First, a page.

Building a 'Genome to Phenome' Community Across Crops and Livestock
The three-year, $960,000 project will provide guidance for organizing a larger federal Agricultural Genome to Phenome Initiative (AG2PI) sponsored by the U.S. Department of Agriculture's National Institute for Food and Agriculture.
"Cyberinfrastructure is important for the future of research, discovery, and application in agriculture," said Eric Lyons, co-principal investigator of CyVerse and a member of the project's team. "It is great to see this project leverage CyVerse's decade of experience working with and training plant and life science researchers to manage and analyze their data."
Researchers working from "genomics to phenomics" explore how genomes (organisms' complete set of DNA) influence the expression of observable, phenotypic traits. With sufficient understanding of these relationships, it becomes possible to predict phenotypic traits based on an organism's genome/DNA sequence. The USDA's goal is to foster a broad community of researchers to use genome to phenome approaches as a foundation for improving the efficiency and resilience of US agriculture.
"This is a unique cross-kingdom coordination and communications effort to spur development of pioneering types of collaboration and scholarship," said Patrick S. Schnable, project director for the transdisciplinary, multi-institutional grant. Schnable, Iowa Corn Promotion Board Endowed Chair in Genetics and Baker Professorship in Iowa State's Department of Agronomy, also directs the Plant Sciences Institute at Iowa State.
Other leaders on the grant at Iowa State are Professor Carolyn Lawrence-Dill in the departments of agronomy and genetics, development and cell biology; and faculty members in animal science, Professor Christopher K. Tuggle and Distinguished Professor Jack C.M. Dekkers. The team also includes Lyons, associate professor from the School of Plant Sciences at the University of Arizona; Jennifer L. Clarke, director of the Quantitative Life Sciences Initiative at the University of Nebraska-Lincoln; and Brenda M. Murdoch, research associate professor of animal, veterinary and food sciences at the University of Idaho.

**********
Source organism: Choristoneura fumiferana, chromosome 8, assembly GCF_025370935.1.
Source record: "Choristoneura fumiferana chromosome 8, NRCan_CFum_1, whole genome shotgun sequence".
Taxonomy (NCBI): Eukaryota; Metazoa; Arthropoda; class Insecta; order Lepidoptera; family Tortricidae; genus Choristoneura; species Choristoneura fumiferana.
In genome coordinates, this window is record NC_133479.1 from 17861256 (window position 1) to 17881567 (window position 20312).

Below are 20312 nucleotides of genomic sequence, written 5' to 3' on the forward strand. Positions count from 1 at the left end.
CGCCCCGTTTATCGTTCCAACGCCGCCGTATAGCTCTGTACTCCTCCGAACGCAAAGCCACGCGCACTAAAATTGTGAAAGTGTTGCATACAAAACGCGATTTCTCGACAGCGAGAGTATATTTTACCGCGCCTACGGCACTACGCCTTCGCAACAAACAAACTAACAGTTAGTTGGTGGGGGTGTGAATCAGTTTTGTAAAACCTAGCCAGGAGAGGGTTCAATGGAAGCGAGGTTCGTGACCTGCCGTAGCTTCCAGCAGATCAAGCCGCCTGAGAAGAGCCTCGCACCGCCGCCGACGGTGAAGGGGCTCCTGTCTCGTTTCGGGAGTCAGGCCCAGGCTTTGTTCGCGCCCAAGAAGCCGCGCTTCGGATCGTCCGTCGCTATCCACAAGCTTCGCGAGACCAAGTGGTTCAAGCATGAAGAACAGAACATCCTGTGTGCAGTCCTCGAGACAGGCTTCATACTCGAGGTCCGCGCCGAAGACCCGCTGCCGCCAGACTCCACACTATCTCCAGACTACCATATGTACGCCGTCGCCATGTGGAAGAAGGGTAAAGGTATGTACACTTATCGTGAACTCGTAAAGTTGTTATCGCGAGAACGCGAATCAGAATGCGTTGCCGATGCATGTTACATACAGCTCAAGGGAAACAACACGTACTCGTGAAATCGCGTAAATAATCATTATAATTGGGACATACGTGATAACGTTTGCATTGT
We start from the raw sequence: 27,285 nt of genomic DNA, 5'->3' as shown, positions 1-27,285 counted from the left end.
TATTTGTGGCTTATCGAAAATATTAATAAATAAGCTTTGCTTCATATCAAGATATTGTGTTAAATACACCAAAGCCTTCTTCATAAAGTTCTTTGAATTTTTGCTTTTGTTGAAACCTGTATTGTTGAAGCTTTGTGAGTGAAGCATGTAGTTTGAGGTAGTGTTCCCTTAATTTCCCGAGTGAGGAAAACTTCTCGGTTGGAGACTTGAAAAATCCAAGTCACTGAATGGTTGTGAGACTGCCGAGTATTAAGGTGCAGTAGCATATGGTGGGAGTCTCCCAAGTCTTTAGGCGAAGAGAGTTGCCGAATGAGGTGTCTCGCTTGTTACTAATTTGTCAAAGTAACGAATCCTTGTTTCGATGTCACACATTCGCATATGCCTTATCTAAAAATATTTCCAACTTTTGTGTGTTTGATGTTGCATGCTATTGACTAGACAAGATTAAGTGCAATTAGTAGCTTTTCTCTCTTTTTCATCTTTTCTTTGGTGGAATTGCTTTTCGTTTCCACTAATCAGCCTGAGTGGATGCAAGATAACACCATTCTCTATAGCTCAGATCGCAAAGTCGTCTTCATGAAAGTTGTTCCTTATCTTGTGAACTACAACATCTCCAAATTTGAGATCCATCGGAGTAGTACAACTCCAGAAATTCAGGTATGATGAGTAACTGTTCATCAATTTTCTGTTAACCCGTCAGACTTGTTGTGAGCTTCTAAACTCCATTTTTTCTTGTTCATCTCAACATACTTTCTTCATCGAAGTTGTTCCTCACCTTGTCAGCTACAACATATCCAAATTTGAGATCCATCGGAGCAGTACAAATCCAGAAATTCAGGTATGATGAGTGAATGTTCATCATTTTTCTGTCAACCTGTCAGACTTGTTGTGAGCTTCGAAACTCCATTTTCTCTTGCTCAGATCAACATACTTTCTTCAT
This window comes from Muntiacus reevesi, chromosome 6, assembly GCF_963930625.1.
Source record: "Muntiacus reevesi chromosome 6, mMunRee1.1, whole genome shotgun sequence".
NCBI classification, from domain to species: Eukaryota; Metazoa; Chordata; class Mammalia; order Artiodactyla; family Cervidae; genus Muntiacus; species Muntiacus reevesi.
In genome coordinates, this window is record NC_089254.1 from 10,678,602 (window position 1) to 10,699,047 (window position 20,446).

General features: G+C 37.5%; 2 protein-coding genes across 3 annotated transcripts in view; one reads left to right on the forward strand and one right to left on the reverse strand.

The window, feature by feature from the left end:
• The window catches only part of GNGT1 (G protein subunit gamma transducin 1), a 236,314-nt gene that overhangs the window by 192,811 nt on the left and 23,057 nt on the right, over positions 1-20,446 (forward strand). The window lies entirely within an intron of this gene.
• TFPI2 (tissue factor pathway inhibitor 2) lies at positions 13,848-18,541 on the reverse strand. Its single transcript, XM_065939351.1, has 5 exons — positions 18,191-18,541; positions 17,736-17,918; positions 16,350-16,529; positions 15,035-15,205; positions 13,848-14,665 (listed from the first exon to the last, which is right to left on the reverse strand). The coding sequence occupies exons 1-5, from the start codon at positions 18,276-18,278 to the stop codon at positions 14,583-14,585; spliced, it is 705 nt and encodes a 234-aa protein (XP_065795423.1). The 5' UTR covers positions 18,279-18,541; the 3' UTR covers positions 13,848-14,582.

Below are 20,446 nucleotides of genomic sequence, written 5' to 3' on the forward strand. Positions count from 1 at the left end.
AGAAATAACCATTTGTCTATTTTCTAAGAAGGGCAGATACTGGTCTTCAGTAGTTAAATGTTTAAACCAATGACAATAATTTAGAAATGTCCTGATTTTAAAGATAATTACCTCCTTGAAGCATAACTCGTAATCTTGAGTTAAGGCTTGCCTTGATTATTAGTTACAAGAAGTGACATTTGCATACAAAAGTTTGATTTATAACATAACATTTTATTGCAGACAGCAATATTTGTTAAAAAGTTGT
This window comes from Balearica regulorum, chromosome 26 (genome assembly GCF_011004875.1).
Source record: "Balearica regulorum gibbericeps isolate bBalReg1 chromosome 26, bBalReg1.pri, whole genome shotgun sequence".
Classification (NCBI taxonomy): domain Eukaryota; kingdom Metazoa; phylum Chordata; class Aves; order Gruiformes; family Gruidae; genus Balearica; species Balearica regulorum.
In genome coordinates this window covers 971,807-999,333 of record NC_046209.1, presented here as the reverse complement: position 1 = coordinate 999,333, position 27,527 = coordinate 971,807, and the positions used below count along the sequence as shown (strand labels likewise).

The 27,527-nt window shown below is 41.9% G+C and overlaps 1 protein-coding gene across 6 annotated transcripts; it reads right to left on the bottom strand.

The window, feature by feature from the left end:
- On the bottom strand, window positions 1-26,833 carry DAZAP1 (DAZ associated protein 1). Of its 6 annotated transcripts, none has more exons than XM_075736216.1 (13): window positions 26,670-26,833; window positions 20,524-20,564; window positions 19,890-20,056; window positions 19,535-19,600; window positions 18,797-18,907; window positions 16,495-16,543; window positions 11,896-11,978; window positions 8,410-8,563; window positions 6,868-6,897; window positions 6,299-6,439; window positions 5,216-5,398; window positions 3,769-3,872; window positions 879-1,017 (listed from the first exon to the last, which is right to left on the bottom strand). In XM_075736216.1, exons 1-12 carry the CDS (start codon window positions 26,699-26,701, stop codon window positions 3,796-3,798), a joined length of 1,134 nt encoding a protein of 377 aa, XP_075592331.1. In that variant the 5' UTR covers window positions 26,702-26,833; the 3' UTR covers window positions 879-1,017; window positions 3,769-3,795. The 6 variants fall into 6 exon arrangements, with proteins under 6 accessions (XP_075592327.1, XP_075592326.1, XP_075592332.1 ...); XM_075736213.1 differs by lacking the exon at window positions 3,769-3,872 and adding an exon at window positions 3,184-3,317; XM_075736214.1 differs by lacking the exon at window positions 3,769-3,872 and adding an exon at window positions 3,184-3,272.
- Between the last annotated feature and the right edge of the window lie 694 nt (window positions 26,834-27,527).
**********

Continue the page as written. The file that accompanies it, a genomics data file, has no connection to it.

The group will convene a series of activities, including "field days," training sessions, conferences and workshops that will involve crop and livestock researchers and representatives of other integrative disciplines, such as engineering, economics and sociology, from around the country. Most sessions will be held virtually and recorded for broad dissemination.
The researchers will also develop educational materials and a set of white papers to share information about research, opportunities, gaps and challenges. A significant portion of the grant will provide small seed grants to spur research and scholarship.
"The variety of training and educational mechanisms we have planned is designed to engage as broad a segment of the community as possible," said Lawrence-Dill. "We want to figure out what training is most needed and to deliver that training in short order. The white papers will help us to track progress and report to USDA and others."
Some of the project's training and events will focus on specific species like maize or cattle. Most will be focused on research and logistics across species boundaries, including cyberinfrastructure, bioinformatics and data storage and sharing.
"At the DNA level, there are many, many similarities between plants and animals. This is also true of the ways animal and plant scientists use and structure statistics and bioinformatics to capture, store and use data," Tuggle said. "We speak different languages now, but there's a lot we can learn from each other."
"Iowa State has enormous strengths in both the animal and plant sciences, and many of us are willing and interested in learning from each other and finding opportunities for synergy," Dekkers said. "I believe that is the reason USDA chose ISU to take the lead on this. We will also have the benefit of other institutional partners who bring important, relevant expertise to the project."
"What's really special about this is bringing crop and livestock scientists together to bridge cultural gaps in knowledge and tools," he said. "We applaud USDA for supporting this exciting, big tent effort to envision opportunities and identify needs for the future."